Ibn Shem Tov, Shem Tov ben Joseph ben Shem Tov

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IBN SHEM TOV, SHEM TOV BEN JOSEPH BEN SHEM TOV (15th century), Spanish rabbi, philosopher, and preacher. Shem Tov was the namesake of his grandfather, the militant anti-Maimonidean kabbalist (see Shem Tov *Ibn Shem Tov), and the son of the moderate Maimonidean Joseph ben Shem Tov *Ibn Shem Tov. He became a vigorous defender of Aristotelian and Maimonidean philosophy. He wrote several Hebrew works on philosophic subjects, including one on the distinction between matter and form, one on teleology, and commentaries on *Averroes' intermediate commentaries on Aristotle's Physics and De Anima. Only two of his works have been printed, Derashot ha-Torah ("Homilies on the Torah"; Salonika, 1525) and a commentary on Maimonides' Guide of the Perplexed, which is printed in most Hebrew editions of the Guide. As a preacher, Shem Tov, following Maimonides, taught that only the man of intellect is in the image of God. Perhaps influenced by his fideist grandfather, he also called for uncompromising loyalty to Torah and for sacrifice unto death for the Jewish people and its inheritance. In an age when many influential Jews chose baptism, he praised Moses who forfeited his status with Pharaoh and jeopardized his life by slaying the Egyptian taskmaster. It is for his commentary on the Guide that Shem Tov is generally known. Although not remarkable for its profundity or originality, it is a clear and extensive work which for centuries has been helpful to students of the Guide. Shem Tov extols the Guide: "He who knows this book and observes it meticulously is beloved above and pleasant below, and he is assured that he is a member of the world to come." His devotion to Maimonides included a religious acceptance of Aristotelian science. In commenting on the Aristotelian propositions that Maimonides held necessary for the proof of God's existence, unity, and incorporeality, he roundly ridiculed Ḥasdai Crescas for arguing against them. However, like his uncle Isaac b. Shem Tov *Ibn Shem Tov, he was apparently too immersed in Aristotelianism even to re cognize the force of Crescas' revolutionary critique.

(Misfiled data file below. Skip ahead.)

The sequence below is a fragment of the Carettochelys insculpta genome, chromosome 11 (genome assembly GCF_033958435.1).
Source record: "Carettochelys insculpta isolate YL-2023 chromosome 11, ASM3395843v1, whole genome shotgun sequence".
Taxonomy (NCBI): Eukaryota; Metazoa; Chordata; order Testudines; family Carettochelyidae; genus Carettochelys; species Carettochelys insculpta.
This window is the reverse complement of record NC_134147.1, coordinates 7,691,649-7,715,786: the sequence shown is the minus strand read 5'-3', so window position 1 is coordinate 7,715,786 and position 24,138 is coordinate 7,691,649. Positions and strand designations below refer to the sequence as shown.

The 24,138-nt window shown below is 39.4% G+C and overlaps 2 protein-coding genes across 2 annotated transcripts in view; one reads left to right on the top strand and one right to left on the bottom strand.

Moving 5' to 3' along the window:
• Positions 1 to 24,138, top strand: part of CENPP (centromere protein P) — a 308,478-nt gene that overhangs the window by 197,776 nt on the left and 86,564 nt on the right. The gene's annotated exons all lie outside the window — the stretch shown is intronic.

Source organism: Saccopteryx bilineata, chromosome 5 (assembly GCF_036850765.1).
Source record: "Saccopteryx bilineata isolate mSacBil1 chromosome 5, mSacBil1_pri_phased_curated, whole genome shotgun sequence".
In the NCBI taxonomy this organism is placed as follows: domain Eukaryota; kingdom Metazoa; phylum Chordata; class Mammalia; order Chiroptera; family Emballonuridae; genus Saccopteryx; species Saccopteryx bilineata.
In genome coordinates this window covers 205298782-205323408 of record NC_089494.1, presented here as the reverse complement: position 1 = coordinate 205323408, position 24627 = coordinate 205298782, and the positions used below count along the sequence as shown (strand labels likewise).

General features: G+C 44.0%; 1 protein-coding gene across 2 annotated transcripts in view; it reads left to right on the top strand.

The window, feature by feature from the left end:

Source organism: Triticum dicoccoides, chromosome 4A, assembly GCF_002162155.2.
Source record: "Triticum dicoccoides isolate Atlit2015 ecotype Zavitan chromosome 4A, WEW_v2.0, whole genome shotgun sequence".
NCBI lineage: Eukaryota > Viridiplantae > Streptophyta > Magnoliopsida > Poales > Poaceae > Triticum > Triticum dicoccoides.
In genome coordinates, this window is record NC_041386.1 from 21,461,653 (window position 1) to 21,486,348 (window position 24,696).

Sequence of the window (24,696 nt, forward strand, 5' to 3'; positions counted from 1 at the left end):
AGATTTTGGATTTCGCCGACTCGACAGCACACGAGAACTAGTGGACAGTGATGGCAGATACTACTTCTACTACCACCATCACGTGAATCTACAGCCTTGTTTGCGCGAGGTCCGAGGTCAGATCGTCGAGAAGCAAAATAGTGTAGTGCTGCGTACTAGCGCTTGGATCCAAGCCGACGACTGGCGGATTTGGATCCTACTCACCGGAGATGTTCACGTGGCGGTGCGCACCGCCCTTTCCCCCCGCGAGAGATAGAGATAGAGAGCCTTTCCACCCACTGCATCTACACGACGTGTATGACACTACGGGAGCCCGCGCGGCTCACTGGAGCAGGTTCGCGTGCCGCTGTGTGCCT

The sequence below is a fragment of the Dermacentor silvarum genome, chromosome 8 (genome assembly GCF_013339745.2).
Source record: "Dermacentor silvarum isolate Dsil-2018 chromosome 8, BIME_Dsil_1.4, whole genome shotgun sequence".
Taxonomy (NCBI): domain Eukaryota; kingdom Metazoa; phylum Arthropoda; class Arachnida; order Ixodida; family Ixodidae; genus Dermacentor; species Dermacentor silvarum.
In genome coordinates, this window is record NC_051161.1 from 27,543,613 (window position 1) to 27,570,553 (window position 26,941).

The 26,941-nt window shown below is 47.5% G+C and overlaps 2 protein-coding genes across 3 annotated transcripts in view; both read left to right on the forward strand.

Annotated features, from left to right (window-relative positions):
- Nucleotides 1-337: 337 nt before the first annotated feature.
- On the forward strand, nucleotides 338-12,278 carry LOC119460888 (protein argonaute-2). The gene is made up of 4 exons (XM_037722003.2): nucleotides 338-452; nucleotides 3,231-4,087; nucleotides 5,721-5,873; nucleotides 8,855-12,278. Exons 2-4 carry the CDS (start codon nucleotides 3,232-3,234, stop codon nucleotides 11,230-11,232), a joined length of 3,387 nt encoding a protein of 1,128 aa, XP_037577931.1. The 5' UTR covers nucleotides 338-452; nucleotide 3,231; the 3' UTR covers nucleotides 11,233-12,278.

H.A. Wolfson, Crescas' Critique of Aristotle (1929), index; J. Guttmann, in: mgwj, 57 (1913), 447–51.

[Warren Zev Harvey]

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Ibn Shem Tov, Shem Tov ben Joseph ben Shem Tov

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